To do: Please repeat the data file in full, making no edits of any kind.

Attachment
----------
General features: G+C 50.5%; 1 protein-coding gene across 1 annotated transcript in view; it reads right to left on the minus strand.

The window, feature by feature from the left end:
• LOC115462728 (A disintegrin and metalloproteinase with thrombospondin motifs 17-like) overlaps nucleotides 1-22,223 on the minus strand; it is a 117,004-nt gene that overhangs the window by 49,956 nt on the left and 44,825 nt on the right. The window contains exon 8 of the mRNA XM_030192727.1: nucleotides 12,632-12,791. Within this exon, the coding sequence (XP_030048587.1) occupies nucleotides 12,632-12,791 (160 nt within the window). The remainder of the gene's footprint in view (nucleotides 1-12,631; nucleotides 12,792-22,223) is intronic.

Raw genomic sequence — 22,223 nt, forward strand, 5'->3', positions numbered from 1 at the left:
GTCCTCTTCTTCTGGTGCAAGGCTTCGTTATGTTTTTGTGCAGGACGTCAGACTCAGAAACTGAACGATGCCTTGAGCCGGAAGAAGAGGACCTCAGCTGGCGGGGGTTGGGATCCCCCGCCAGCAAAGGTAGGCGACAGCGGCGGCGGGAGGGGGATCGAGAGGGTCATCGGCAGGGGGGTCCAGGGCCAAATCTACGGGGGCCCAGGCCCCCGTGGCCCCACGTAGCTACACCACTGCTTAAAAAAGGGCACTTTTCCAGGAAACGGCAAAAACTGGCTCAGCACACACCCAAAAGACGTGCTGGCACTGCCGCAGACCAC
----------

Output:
General features: G+C 50.5%; 1 protein-coding gene across 1 annotated transcript in view; it reads right to left on the minus strand.

The window, feature by feature from the left end:
• LOC115462728 (A disintegrin and metalloproteinase with thrombospondin motifs 17-like) overlaps nucleotides 1-22,223 on the minus strand; it is a 117,004-nt gene that overhangs the window by 49,956 nt on the left and 44,825 nt on the right. The window contains exon 8 of the mRNA XM_030192727.1: nucleotides 12,632-12,791. Within this exon, the coding sequence (XP_030048587.1) occupies nucleotides 12,632-12,791 (160 nt within the window). The remainder of the gene's footprint in view (nucleotides 1-12,631; nucleotides 12,792-22,223) is intronic.

Raw genomic sequence — 22,223 nt, forward strand, 5'->3', positions numbered from 1 at the left:
GTCCTCTTCTTCTGGTGCAAGGCTTCGTTATGTTTTTGTGCAGGACGTCAGACTCAGAAACTGAACGATGCCTTGAGCCGGAAGAAGAGGACCTCAGCTGGCGGGGGTTGGGATCCCCCGCCAGCAAAGGTAGGCGACAGCGGCGGCGGGAGGGGGATCGAGAGGGTCATCGGCAGGGGGGTCCAGGGCCAAATCTACGGGGGCCCAGGCCCCCGTGGCCCCACGTAGCTACACCACTGCTTAAAAAAGGGCACTTTTCCAGGAAACGGCAAAAACTGGCTCAGCACACACCCAAAAGACGTGCTGGCACTGCCGCAGACCAC